At the “Poetry and Happenstance” conference last Friday, there was a question from the floor about a line break in William Wordsworth’s long poem The Excursion. The lines are from Book IV:
The light of love Not failing, perseverance from their steps Departing not, for them shall be confirmed The glorious habit by which sense is made Subservient still to moral purposes, Auxiliar to divine.
A lot has been said about Wordsworth’s line breaks. This particular questioner noticed the remarkable–even for WW, as he said–break at “sense is made | Subservient”. The effect is one of surprise and disruption: we expect something else grammatically and semantically after “sense is made”, something that will accord with a natural reading of the line “the glorious habit by which sense is made”, i.e. the habit which helps us make sense (of things). “Sense is made subservient” takes the meaning in a whole new direction, rather unexpectedly, and thus we’re led to take a totally different sense from the lines.
This is the neat trick of lineation called enjambment that poets are always taking advantage of. It’s one significant way in which the line-unit of verse contributes to sense-making, and sense-breaking. Any critic, noticing this, would read it similarly, I should think.
And yet! Would Wordsworth have had the double meaning in mind when he broke that line right there? Surely there’s a crafted delay in sense-making, but is the red-herring supposed to be “sense-making”, the “making of sense”? Here’s an n-gram for three forms of the modern idiom, to make sense: [click to enlarge]
It appears from this that this is indeed a very modern way of saying things, taking hold in the corpus only around between 1920 and 1940. Instances crop up beforehand, but in the main they appear to mean something rather different, e.g.:
- Any word that will make sense with the before it, is a noun. (Samuel Kirkham, English Grammar, 1833)
- It will make sense of itself; it will take an article before it (John Harvey Hull, Lectures on Grammar, 1928)
I do find some uses before 1850 which correspond to our way of employing the expression. These tend to be American (e.g. “In order therefore to make sense of what follows…” in Philadelphia Universalist, 1822), but again there are some that are English (“in order to make sense of the will” Term reports in the Ct of King’s Bench, 1934).
So it’s possible Wordsworth might have used it that way in other writings [no access to a corpus here, but I will follow this up – or let me know in the comments if you can think of one], and therefore might have intended a momentary ambiguity here, but it would likely have been an uncommon way of putting things at the time.
The Excursion is preoccupied with sense, in various senses. It mentions sense in every book:
- Bk I: “whose presence | Perplexed the bodily sense”; “senseless rocks”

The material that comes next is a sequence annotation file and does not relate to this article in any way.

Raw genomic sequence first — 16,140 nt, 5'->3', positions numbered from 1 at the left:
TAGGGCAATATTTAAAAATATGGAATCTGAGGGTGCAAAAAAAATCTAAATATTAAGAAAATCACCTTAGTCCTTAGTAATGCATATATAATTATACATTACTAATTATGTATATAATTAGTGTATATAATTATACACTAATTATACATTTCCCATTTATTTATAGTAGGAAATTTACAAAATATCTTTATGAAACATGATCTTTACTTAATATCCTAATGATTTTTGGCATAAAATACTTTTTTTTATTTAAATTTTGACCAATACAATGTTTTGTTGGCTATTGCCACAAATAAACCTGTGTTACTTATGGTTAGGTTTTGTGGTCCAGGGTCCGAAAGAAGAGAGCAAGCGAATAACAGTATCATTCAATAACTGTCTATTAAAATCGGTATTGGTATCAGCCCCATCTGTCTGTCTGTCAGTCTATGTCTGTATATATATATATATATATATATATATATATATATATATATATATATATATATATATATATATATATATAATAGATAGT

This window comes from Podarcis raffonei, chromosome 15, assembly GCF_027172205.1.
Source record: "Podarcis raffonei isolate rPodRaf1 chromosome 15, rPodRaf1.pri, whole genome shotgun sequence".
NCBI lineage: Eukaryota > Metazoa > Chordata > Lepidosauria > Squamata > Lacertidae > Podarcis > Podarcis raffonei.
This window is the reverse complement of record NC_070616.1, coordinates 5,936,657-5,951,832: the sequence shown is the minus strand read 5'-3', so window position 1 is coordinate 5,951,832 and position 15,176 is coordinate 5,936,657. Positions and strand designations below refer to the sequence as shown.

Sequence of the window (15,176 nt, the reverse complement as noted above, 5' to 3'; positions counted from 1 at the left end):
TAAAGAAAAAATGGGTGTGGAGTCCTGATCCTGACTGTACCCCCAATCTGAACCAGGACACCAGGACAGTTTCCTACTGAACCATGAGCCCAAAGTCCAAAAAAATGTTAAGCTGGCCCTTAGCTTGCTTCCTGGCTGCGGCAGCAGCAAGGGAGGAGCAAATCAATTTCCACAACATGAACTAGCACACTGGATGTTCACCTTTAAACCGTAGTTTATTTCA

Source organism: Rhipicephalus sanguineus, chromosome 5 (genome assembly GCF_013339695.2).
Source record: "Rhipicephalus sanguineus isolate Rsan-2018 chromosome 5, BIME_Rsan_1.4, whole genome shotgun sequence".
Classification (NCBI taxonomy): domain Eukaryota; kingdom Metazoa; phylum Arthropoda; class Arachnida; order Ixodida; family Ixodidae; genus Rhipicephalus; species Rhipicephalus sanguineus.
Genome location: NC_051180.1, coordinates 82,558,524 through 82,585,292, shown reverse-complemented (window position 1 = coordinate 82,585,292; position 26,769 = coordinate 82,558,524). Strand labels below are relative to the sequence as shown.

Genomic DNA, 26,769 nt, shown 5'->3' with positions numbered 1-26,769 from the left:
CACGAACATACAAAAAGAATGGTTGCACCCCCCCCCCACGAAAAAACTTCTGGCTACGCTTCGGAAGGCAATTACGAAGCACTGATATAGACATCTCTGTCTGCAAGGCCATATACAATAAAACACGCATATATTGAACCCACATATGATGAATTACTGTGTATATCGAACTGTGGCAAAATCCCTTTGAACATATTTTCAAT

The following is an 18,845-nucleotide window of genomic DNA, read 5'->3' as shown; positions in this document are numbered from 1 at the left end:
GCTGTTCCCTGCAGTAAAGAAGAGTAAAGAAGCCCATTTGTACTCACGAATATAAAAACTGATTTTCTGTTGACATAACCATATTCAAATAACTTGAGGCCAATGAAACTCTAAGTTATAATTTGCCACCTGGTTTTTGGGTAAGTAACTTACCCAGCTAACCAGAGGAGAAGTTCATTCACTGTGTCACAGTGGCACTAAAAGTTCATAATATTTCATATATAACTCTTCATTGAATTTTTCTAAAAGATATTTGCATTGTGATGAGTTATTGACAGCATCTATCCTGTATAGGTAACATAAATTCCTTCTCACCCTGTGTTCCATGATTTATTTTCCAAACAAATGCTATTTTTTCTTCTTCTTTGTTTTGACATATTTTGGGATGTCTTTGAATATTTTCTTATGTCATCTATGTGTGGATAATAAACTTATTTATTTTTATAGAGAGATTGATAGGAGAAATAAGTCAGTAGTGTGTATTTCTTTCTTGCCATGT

- Bk II: “the listening sense”; “Four dear supporters of one senseless weight”; “By waking sense or by the dreaming soul!”
- Bk III: “if the spirit be oppressed by sense | Of instability” (note the break!); “the senseless grave”; “all sense of joy”; “Despise, as senseless”; “soul and sense mysteriously allied”
- Bk IV: “decay of sense”; “the powers of sense | And reason’s stedfast rule”; “who could sink and settle to that point | Of selfishness; so senseless who could be”; “social reason’s inner sense”; “domineering faculties of sense”; “repetitions wearisome of sense, | Where soul is dead”; “his own reason, without sense or thought”; “to bonds of sense | Yielding his soul,”; “this pompous show | Of art, this palpable array of sense”; “the sober powers | Of science, and philosophy, and sense!”; “obtain From sense and reason”; “speak to social reason’s inner sense”; “The glorious habit by which sense is made | Subservient still to moral purposes,”
- Skipping Bk V, where it appears only in the essay on epitaphs.
- Bk VI: “Thither we turned; and gathered, as we read, | The appropriate sense”
Aha! Stop there! (there are many further appeals to sense). To my ear this is the first instance where sense corresponds to “meaning”, as it does in our idiom make sense (of). All the earlier instances, including Bk IV’s frequent discussions of sense, have to do with a faculty of the mind or of perception, somehow in conflict or in cahoots with reason, thought, spirit, and soul.
So “making sense subservient” is to be taken to mean making one faculty (rather than one “meaning”) subservient to another, further distancing the literal meaning from the perceived ambiguity.
All this goes to one question at the heart of the conference, which was, what are critics to do about accidents in poems? That is, it is very hard for us not to read the “making sense” meaning while trying to make sense of that line, but this probably has more to do with our habits of reading–and the accident of language development that encourages that habit in this case– than it does with any of the poet’s artistry. This was the subject of some discussion regarding Robert Browning’s mistaken (I’m confident) use of twat.